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Christine Ferber's 'black cherries'

Posted by riotbrrd z9 / Sunset z15 / No (My Page) on
Fri, Jun 22, 12 at 16:37

I want to make the Black Cherry and Pinot Noir recipe from Mes Confitures, but I'm not quite sure what Ferber means by "black cherry." Is it a sweet cherry like a Bing? Anyone know? Thanks! - Kim


Follow-Up Postings:

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RE: Christine Ferber's 'black cherries'

Bing is the most common black cherry in the world. I made a black cherry vanilla preserve using them with very good results.

If you can find them, Lambert is a wonderful black heritage variety.

Carol


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RE: Christine Ferber's 'black cherries'

  • Posted by riotbrrd z9 / Sunset z15 / No (My Page) on
    Sat, Jun 23, 12 at 12:47

Thanks, Carol! I've got 17 pounds of bings I picked yesterday, so I should be set :-)


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RE: Christine Ferber's 'black cherries'

Interesting -- I would call Bing a sweet cherry, as distinct from a sour (pie) cherry like Montmorency or a true black cherry (prunus serotina) which grow wild. Black cherry fruit are nothing like Bing or other sweet cherries.


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RE: Christine Ferber's 'black cherries'

It is a sweet cherry. The problem is locating other black (or dark, if you like) cherry varieties. Most are sweet. Certainly dark sweet cherries are used in many European preserves. Swiss black cherry jam is made from Guines, which are sweet.

It's even more difficult to find a dark sour cherry. Not to mention many are incredibly sour and/or bitter and would require a great deal of sugar (to my taste). But black Morello would be nice, if you could ever find some.

Lots of Ferber's recipes are "lost in translation." It's darned near impossible to approximate her preserves. On the other hand, if you like what you come up with, it's probably irrelevant. Americans have an almost limitless sweet tooth compared to Europeans, anyway.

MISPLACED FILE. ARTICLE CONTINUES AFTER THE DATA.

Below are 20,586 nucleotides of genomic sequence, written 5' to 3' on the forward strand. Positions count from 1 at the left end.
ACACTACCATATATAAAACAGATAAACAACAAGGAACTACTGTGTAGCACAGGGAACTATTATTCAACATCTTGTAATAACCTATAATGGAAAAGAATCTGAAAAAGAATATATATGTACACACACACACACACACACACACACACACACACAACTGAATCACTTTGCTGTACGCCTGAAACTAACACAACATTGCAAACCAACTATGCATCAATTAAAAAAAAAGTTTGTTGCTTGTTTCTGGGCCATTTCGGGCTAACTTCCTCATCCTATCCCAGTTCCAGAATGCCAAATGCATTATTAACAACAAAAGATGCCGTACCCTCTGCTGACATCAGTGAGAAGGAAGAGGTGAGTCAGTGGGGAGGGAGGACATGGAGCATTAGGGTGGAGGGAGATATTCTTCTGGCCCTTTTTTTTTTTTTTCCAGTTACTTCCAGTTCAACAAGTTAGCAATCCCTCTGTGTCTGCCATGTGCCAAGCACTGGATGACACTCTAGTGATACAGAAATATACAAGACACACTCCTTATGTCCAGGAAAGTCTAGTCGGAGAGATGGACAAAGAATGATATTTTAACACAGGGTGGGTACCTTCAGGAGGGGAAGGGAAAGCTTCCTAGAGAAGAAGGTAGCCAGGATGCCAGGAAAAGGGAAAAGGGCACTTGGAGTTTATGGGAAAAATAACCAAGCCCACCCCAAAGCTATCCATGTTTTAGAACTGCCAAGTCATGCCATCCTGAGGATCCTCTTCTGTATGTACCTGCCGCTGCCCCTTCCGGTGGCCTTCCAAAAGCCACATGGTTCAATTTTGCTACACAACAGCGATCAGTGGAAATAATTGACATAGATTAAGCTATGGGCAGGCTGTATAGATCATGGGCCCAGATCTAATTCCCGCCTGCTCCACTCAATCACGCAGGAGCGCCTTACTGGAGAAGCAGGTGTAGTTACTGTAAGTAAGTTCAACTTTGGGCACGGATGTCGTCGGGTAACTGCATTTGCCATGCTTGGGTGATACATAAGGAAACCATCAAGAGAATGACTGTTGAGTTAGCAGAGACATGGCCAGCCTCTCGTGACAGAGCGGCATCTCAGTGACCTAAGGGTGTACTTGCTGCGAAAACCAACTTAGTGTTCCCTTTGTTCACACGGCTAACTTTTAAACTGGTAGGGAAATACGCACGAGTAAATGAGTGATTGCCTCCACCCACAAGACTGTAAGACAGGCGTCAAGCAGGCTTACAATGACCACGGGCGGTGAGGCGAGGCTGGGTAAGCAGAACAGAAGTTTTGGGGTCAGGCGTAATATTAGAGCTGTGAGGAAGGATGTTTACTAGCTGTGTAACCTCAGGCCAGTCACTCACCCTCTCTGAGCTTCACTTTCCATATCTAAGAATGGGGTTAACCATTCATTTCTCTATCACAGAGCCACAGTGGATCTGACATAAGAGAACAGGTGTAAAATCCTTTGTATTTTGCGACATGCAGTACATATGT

Carol


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RE: Christine Ferber's 'black cherries'

I've always assumed Ferber was referring to prunus serotina in her black cherry recipes, and not to a sweet cherry (however dark it may be). True black cherries (prunus serotina) are used extensively in juices and preserves in the new world at least.

Here is a link that might be useful: Prunus Serotina


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RE: Christine Ferber's 'black cherries'

maymd - since Ferber is French I very much doubt she was thinking of P serotina since they are native to N America and are not commonly found in France, or indeed anywhere in Europe. Here 'black cherries' are cultivated sweet cherries of various varieties. The link has a picture of the typical type but it does not specify a variety, just black cherries from the writer's in laws' old tree in the village. But they are clearly large fruited and dark skinned, not P serotina.


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RE: Christine Ferber's 'black cherries' oops

Sorry - don't seem to have given the link.

Here is a link that might be useful: Cerises noires


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RE: Christine Ferber's 'black cherries'

  • Posted by riotbrrd z9 / Sunset z15 / No (My Page) on
    Sun, Jul 1, 12 at 12:24

Well, I made the conserve with Bing cherries last weekend. What a fabulous recipe! I have to say I've never before eaten a cherry conserve that I actually liked, but the wine in this one adds a lovely depth and complexity (not just alcohol!).

My only misstep was trying to substitute commercial pectin for the green apple jelly Ferber used, since I don't have any of the latter. Embarrassing to admit, but I've never used added pectin before, and I really screwed it up. My conserve thickened nicely, but I ended up with some ugly white clumps of undissolved pectin. So now I have several jars of a delicious conserve that I'll be sharing with close friends and family only.

Live and learn!


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RE: Christine Ferber's 'black cherries'

Another Ferber adaption tip -- in lieu of the apple jelly, try a large tablespoon of liquid pectin. Works pretty well.

Re p. serontina -- so many of our native trees have made their way to the old country, for all I know, p. serotina is quite common. I had never been to any of her blogs, and just put my trust in editors (never a good idea).

FWIW, I've used both Montmorency and Northstar cherries in her Morello cherry recipes with great success.


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